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06.29.15

Google’s Fight to Keep APIs Free is Lost, Let’s Hope Google Continues Fighting

Posted in Apple, Google, Intellectual Monopoly, Microsoft, Patents at 2:42 pm by Dr. Roy Schestowitz

SCOTUS says no entry!

No entry sign

Summary: SCOTUS refuses to rule that APIs cannot be considered copyright-’protected’, despite common sense and despite Java (which the case is about) being Free/libre software

FOR anyone who has been paying attention, Oracle‘s hostility towards Android is not hard to understand. It is a CPTN member along with Microsoft and Apple and it has shown on numerous occasions over the years that it is eager to antagonise and badmouth Free software. Oracle killed many of the projects that it bought from Sun. Google, on the other hand, is at least trying to appease the Free software community and it has made Android (AOSP) an ‘open’ platform, even if most developers contribute just proprietary software to run on it.

Many of our readers have probably heard the big news by now. SCOTUS has aligned itself with foes of software development [1, 2, 3] (not just Free software development), reaffirming the ridiculous judgement from CAFC. Now that SCOTUS reaffirms the status of APIs as copyrightable, adding to mass surveillance with NDAs and software patents in the United States, why would software companies still choose to be there?

To give Google some credit, it did fight over this matter for nearly half a decade. After pressure from the clueless White House (exactly one month ago), however, reuse of APIs may be impossible and collaborative development with forking may soon be toxic. Today is a horrible day for software development in general and it’s not too clear to us what Google can do next. Some certain types of lawyers probably know Google’s next steps or options and knowing that this ‘legal’ system favours the deeper pockets, there is usually something someone can do given the correct fees (just see how long the SCO case goes on for).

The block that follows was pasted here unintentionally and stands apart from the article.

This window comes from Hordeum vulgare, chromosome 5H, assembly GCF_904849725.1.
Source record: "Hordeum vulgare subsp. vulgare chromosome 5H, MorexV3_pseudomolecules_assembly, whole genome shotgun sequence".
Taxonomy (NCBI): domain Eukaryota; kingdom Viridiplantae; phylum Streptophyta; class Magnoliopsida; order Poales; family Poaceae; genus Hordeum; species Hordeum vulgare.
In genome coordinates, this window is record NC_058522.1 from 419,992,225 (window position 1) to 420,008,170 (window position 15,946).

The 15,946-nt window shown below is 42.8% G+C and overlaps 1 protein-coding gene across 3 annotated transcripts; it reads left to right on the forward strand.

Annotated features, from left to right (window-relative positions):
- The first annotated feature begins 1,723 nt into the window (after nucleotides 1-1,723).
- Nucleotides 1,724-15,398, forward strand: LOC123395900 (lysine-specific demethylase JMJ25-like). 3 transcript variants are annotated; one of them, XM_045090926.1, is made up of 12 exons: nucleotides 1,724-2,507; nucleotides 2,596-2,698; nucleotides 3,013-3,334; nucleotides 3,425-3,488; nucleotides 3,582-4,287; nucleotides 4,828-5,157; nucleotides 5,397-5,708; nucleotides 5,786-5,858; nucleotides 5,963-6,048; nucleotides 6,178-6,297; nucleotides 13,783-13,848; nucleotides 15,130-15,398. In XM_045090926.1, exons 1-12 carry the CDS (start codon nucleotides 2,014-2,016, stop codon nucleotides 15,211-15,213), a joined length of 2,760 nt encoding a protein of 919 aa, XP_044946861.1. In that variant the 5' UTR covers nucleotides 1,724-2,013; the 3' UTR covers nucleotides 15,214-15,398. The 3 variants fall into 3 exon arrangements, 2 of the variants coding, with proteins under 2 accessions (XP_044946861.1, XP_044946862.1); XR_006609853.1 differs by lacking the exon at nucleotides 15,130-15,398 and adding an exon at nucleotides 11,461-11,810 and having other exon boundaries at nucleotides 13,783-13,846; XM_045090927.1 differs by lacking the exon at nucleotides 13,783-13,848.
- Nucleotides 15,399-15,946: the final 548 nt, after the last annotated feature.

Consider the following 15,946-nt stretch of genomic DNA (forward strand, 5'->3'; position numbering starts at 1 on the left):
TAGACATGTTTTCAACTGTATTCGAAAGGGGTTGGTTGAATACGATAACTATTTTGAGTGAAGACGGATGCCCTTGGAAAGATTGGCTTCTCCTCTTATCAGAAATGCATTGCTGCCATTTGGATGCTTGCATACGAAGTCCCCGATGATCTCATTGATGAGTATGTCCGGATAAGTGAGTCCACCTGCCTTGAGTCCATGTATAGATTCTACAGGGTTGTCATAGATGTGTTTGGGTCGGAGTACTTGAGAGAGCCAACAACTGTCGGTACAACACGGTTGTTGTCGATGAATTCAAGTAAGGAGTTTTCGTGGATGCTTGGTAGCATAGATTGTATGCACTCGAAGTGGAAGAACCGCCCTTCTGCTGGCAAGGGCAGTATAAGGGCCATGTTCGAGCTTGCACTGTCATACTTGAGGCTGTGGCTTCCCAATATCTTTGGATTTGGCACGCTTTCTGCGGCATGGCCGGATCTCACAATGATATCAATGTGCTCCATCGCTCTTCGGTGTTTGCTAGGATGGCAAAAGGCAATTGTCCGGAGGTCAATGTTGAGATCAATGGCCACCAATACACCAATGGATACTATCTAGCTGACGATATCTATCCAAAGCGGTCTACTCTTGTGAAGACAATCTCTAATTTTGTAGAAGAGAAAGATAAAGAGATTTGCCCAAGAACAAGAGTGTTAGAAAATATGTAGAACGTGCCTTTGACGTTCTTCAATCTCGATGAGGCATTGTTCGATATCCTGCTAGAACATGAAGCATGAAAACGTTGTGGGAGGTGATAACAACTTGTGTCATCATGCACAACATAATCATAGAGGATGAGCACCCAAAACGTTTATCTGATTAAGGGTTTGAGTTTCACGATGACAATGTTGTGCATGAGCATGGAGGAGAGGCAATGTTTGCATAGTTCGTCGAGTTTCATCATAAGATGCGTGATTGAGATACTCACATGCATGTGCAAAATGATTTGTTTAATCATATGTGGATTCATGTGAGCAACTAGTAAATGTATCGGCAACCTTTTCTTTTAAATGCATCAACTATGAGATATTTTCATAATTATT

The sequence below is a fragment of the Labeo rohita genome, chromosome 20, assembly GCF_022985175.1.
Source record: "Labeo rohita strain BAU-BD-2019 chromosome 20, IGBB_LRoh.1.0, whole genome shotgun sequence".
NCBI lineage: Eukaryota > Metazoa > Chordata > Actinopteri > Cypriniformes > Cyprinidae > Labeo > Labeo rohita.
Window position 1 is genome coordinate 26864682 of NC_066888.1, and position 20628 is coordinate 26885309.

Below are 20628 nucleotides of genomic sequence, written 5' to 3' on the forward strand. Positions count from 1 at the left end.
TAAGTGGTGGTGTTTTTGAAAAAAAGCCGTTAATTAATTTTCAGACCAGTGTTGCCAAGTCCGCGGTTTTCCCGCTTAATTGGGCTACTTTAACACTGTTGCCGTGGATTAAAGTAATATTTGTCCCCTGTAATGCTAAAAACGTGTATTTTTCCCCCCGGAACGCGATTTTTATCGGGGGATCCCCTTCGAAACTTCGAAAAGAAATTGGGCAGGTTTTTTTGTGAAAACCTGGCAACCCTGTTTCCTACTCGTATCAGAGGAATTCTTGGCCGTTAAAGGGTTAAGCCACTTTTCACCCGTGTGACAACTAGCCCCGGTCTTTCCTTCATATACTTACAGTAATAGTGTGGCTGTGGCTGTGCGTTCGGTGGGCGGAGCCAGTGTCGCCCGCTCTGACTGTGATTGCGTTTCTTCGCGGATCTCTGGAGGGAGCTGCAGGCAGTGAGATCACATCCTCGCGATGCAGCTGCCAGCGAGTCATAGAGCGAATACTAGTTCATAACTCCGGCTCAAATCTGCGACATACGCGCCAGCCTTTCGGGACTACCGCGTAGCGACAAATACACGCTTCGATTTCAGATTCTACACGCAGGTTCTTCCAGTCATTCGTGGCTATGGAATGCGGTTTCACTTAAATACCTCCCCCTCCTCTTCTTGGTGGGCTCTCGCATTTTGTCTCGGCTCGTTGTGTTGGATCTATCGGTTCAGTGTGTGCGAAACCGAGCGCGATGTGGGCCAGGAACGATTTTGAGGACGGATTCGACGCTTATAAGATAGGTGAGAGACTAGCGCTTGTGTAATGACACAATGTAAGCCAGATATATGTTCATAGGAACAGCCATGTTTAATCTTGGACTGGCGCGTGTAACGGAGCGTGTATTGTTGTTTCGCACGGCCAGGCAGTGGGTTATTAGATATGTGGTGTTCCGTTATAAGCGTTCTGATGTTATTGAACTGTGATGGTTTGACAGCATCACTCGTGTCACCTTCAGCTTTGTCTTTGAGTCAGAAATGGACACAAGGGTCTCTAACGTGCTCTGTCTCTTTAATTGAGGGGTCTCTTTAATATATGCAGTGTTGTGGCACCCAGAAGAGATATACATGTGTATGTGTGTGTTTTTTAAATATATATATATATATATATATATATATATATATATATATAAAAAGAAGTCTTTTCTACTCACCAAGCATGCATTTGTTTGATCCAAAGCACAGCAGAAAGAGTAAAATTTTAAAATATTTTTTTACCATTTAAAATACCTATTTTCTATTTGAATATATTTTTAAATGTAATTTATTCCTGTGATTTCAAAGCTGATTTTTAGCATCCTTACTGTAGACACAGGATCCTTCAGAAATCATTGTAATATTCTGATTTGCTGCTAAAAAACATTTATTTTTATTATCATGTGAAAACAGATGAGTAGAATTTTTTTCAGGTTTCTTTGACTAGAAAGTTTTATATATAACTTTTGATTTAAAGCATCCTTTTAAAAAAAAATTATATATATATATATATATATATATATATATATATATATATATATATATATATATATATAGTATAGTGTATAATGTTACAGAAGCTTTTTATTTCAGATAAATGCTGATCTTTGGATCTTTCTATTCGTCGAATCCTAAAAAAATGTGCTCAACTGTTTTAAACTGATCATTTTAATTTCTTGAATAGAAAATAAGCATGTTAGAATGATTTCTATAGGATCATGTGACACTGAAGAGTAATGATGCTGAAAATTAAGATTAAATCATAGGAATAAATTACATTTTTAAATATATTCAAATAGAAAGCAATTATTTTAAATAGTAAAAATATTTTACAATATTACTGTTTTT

“Google will hopefully continue to fight that case, whatever its options may be.”One reader of ours was disappointed with this article that FOSS Force published today, comparing Google to Microsoft. “Revisionism,” he said, “especially that closing sentence. People hate Microsoft not for the sake of hating Microsoft but because of how it (and its people) behaves and has behaved. It has held computing back at least 20 years and the damage spreads into all domains where desktop computers are used.

“It’s just that Microsoft pays for constant whine against Google. While Google has many shortcomings, it is not a problem like Microsoft has been and continues to be.”

“But on the topic of Google,” he continued, “here’s something fairly current with yet another ****up by SCOTUS” (he linked to the above news).

Google will hopefully continue to fight that case, whatever its options may be. As for Microsoft and Apple, they surely will keep trying to harm the market. They often work together these days (mostly true when it comes to patents, OOXML, DRM, and so on) and as this article by Galen Gruman reminds us:

If you thought Microsoft was finally treating the Mac as an equal citizen, you’ll be disappointed in the reality

Remember that Microsoft and Apple are both on Oracle’s anti-Android side (even publicly, on numerous occasions). These are all proprietary software giants, aspiring to control the entire market by patents, copyrights, litigation, and intimidation. Google simply does not fall under the same category. It deserves the public’s support in this particular case.

Patent Trolls in the Post-Alice World

Posted in Patents at 2:06 pm by Dr. Roy Schestowitz

Summary: A round-up of news about patent trolls in the United States, some of whom are are doing well and some of them not as well